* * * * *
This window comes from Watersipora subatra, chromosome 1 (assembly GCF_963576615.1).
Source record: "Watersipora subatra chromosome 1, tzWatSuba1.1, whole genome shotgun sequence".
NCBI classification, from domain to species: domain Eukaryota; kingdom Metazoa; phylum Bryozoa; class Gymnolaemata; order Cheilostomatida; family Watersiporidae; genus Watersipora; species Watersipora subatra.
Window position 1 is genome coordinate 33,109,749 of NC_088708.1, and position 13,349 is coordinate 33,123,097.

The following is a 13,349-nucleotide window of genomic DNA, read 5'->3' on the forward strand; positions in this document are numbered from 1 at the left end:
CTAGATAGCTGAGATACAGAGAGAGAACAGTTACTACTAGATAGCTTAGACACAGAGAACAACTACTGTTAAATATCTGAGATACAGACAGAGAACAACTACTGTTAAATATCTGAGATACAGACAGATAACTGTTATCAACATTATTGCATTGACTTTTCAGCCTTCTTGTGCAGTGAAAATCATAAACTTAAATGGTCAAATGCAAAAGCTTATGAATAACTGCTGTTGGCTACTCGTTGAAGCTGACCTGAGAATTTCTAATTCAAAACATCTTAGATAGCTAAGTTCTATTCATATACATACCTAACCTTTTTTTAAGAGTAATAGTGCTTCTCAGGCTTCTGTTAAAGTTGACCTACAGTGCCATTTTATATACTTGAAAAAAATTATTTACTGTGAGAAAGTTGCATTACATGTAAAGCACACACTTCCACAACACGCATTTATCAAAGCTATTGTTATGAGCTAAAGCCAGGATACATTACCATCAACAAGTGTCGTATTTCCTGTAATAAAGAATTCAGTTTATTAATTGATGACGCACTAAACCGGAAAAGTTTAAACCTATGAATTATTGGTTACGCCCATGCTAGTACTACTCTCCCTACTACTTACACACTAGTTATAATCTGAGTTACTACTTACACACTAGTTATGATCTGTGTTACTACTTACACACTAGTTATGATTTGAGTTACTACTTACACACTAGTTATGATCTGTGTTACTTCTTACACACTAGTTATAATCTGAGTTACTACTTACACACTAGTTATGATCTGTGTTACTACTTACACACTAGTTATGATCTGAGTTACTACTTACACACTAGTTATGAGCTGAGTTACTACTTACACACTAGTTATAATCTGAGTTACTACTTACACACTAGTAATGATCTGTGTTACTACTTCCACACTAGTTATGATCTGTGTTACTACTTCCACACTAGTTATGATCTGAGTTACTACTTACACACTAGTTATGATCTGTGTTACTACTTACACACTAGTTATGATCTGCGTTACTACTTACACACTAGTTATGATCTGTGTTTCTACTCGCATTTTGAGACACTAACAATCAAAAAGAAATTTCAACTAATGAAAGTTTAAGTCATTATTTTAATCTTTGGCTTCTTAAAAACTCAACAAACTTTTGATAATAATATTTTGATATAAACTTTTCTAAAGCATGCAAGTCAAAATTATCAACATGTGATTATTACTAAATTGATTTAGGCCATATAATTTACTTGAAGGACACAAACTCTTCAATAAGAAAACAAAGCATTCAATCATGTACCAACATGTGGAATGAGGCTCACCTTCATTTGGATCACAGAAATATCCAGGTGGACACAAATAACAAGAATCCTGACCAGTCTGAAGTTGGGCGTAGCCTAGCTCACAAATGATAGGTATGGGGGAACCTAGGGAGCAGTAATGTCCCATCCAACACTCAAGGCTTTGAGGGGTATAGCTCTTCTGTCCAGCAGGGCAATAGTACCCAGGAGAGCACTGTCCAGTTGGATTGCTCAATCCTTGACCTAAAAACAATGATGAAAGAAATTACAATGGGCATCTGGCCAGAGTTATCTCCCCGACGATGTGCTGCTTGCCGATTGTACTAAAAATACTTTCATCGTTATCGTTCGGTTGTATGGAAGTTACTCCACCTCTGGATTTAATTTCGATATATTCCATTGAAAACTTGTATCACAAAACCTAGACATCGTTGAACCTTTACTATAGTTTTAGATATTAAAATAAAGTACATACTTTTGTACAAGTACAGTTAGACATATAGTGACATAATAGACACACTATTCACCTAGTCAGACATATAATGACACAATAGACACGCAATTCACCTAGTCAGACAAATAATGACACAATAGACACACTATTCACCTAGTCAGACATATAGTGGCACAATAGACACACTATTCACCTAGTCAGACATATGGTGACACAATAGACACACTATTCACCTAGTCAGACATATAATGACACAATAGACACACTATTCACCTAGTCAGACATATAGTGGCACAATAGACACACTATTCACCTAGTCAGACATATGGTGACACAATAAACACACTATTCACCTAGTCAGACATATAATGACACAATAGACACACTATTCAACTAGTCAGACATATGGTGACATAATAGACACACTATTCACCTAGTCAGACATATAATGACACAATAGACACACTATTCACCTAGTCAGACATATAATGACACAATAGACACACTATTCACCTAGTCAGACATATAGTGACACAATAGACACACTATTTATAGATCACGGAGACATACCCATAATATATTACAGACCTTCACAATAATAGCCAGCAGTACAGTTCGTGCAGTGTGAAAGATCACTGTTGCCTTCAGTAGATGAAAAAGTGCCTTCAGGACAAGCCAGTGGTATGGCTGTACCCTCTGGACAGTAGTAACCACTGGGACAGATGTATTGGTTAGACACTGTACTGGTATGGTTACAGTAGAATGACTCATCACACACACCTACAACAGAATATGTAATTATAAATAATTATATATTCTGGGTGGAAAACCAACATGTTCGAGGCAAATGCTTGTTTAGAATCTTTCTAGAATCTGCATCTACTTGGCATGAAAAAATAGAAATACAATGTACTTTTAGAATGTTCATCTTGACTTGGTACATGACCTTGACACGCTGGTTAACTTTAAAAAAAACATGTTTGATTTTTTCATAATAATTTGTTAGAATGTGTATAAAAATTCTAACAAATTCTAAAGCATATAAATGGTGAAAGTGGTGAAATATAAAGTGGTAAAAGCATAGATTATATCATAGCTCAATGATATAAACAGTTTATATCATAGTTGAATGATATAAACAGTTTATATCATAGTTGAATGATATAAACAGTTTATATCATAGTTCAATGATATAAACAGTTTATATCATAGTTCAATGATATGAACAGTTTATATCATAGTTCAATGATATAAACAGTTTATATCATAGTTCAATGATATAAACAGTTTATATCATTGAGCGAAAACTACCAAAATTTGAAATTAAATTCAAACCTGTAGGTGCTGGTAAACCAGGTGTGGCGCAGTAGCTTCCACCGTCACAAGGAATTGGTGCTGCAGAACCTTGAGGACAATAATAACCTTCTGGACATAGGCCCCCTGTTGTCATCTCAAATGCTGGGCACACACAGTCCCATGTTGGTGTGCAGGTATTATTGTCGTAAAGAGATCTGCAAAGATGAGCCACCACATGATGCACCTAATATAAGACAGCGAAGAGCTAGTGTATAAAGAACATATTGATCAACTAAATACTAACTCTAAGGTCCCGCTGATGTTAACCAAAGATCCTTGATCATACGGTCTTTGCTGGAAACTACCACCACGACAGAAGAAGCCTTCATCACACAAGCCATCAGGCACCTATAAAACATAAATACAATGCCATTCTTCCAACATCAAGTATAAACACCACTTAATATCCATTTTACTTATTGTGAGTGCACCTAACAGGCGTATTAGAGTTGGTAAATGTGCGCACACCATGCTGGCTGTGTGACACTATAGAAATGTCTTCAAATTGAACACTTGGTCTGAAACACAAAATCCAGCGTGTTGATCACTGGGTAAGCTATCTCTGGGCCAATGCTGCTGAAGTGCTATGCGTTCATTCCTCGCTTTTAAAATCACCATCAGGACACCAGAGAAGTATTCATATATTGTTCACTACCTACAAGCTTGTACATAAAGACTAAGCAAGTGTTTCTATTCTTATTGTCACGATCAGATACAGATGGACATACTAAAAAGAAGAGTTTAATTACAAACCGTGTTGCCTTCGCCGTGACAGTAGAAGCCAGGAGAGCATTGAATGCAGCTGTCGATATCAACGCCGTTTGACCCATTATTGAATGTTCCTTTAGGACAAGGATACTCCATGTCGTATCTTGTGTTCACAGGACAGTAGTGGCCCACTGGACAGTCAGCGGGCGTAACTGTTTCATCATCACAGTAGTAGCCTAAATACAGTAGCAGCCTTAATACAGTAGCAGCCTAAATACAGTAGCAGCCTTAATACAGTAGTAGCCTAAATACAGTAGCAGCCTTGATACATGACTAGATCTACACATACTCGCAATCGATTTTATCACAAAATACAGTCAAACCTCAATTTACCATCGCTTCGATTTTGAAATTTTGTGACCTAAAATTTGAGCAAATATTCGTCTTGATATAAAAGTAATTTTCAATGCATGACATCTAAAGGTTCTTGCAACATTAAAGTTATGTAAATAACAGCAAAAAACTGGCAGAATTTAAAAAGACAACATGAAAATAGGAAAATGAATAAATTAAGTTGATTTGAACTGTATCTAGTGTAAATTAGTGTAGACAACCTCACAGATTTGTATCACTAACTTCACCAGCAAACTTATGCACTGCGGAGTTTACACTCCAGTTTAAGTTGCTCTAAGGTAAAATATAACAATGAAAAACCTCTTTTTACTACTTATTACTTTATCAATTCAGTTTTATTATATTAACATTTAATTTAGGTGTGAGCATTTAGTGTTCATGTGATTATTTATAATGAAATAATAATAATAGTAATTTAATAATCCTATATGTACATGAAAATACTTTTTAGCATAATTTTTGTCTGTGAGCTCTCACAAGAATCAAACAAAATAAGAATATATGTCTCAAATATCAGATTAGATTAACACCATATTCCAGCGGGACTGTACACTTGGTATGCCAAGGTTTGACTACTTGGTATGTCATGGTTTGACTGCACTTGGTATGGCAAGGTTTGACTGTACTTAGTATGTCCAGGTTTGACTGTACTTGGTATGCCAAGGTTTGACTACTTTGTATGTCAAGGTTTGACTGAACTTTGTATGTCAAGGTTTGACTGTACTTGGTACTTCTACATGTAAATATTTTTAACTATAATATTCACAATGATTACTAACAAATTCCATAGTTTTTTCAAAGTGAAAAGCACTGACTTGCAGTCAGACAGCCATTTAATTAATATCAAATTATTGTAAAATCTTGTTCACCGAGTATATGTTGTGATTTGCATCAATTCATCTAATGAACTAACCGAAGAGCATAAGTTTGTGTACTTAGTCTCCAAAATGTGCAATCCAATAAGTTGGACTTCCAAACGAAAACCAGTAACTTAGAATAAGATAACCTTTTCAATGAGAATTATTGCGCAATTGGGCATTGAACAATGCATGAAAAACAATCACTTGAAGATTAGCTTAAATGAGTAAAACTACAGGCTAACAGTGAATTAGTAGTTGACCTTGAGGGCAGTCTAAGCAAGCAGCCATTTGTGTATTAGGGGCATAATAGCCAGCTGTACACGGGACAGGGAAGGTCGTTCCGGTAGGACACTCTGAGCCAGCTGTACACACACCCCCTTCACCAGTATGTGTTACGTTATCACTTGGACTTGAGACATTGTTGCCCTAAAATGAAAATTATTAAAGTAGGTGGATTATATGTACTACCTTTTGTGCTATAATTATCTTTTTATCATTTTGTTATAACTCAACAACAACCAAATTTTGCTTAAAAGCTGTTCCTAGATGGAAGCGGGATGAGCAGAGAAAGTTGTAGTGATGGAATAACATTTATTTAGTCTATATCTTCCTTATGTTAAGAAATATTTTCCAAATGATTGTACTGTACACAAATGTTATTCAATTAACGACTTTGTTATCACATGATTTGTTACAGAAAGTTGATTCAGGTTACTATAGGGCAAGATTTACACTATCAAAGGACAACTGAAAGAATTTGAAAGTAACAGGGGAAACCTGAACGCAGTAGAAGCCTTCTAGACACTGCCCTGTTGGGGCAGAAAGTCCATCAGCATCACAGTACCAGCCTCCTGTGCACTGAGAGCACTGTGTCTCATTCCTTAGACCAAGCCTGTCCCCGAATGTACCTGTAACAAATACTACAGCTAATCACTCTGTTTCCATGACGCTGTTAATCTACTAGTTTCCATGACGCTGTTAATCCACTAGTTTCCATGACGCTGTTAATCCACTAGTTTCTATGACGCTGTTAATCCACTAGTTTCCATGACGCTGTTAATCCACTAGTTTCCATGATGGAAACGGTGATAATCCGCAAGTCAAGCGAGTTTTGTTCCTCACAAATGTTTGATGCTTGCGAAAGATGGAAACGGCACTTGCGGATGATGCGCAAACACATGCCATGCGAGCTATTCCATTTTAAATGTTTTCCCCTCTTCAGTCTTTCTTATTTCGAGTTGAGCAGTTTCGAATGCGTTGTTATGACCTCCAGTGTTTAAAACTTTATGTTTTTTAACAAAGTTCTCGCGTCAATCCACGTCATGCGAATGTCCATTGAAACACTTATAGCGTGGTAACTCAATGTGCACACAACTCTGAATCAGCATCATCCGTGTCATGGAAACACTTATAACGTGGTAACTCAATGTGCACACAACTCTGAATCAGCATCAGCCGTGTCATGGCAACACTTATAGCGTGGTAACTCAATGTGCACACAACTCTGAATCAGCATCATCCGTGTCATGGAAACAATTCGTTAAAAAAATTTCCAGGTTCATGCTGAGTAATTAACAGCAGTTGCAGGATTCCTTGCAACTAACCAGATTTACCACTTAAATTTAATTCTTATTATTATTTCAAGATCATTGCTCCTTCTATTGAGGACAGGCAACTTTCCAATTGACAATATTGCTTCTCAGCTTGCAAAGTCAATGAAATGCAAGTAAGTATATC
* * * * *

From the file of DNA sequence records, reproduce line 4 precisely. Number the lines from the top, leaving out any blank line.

Window position 1 is genome coordinate 33,109,749 of NC_088708.1, and position 13,349 is coordinate 33,123,097.